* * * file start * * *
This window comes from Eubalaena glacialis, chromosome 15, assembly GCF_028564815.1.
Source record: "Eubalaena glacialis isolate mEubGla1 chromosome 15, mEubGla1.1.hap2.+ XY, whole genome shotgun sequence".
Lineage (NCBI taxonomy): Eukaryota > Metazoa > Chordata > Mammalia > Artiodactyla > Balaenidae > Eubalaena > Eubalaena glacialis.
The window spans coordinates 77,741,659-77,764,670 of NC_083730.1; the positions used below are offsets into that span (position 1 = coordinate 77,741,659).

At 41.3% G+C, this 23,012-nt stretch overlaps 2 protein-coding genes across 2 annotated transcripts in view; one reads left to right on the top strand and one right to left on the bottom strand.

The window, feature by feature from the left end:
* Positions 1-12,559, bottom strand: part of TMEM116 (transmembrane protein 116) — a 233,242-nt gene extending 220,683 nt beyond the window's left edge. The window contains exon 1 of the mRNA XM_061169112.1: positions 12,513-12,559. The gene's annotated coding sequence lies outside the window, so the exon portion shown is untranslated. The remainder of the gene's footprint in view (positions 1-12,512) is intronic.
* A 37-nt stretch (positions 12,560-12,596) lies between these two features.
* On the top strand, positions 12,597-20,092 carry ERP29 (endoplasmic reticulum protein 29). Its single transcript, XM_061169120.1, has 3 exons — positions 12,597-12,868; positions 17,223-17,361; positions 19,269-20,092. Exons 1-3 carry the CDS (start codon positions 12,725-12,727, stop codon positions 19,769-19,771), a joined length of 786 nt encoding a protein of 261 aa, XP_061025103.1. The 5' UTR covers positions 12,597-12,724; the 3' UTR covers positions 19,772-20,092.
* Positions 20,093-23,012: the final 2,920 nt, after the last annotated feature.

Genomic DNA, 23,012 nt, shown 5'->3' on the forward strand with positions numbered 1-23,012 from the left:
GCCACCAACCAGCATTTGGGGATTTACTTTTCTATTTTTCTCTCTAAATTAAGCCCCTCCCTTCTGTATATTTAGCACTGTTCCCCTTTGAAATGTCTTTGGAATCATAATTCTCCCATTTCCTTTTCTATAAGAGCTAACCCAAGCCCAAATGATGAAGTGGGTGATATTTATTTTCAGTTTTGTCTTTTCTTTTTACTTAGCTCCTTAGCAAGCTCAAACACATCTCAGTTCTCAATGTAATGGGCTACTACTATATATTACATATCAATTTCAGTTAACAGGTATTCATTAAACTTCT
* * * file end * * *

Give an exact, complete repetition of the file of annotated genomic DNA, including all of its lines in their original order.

This window comes from Eubalaena glacialis, chromosome 15, assembly GCF_028564815.1.
Source record: "Eubalaena glacialis isolate mEubGla1 chromosome 15, mEubGla1.1.hap2.+ XY, whole genome shotgun sequence".
Lineage (NCBI taxonomy): Eukaryota > Metazoa > Chordata > Mammalia > Artiodactyla > Balaenidae > Eubalaena > Eubalaena glacialis.
The window spans coordinates 77,741,659-77,764,670 of NC_083730.1; the positions used below are offsets into that span (position 1 = coordinate 77,741,659).

At 41.3% G+C, this 23,012-nt stretch overlaps 2 protein-coding genes across 2 annotated transcripts in view; one reads left to right on the top strand and one right to left on the bottom strand.

The window, feature by feature from the left end:
* Positions 1-12,559, bottom strand: part of TMEM116 (transmembrane protein 116) — a 233,242-nt gene extending 220,683 nt beyond the window's left edge. The window contains exon 1 of the mRNA XM_061169112.1: positions 12,513-12,559. The gene's annotated coding sequence lies outside the window, so the exon portion shown is untranslated. The remainder of the gene's footprint in view (positions 1-12,512) is intronic.
* A 37-nt stretch (positions 12,560-12,596) lies between these two features.
* On the top strand, positions 12,597-20,092 carry ERP29 (endoplasmic reticulum protein 29). Its single transcript, XM_061169120.1, has 3 exons — positions 12,597-12,868; positions 17,223-17,361; positions 19,269-20,092. Exons 1-3 carry the CDS (start codon positions 12,725-12,727, stop codon positions 19,769-19,771), a joined length of 786 nt encoding a protein of 261 aa, XP_061025103.1. The 5' UTR covers positions 12,597-12,724; the 3' UTR covers positions 19,772-20,092.
* Positions 20,093-23,012: the final 2,920 nt, after the last annotated feature.

Genomic DNA, 23,012 nt, shown 5'->3' on the forward strand with positions numbered 1-23,012 from the left:
GCCACCAACCAGCATTTGGGGATTTACTTTTCTATTTTTCTCTCTAAATTAAGCCCCTCCCTTCTGTATATTTAGCACTGTTCCCCTTTGAAATGTCTTTGGAATCATAATTCTCCCATTTCCTTTTCTATAAGAGCTAACCCAAGCCCAAATGATGAAGTGGGTGATATTTATTTTCAGTTTTGTCTTTTCTTTTTACTTAGCTCCTTAGCAAGCTCAAACACATCTCAGTTCTCAATGTAATGGGCTACTACTATATATTACATATCAATTTCAGTTAACAGGTATTCATTAAACTTCT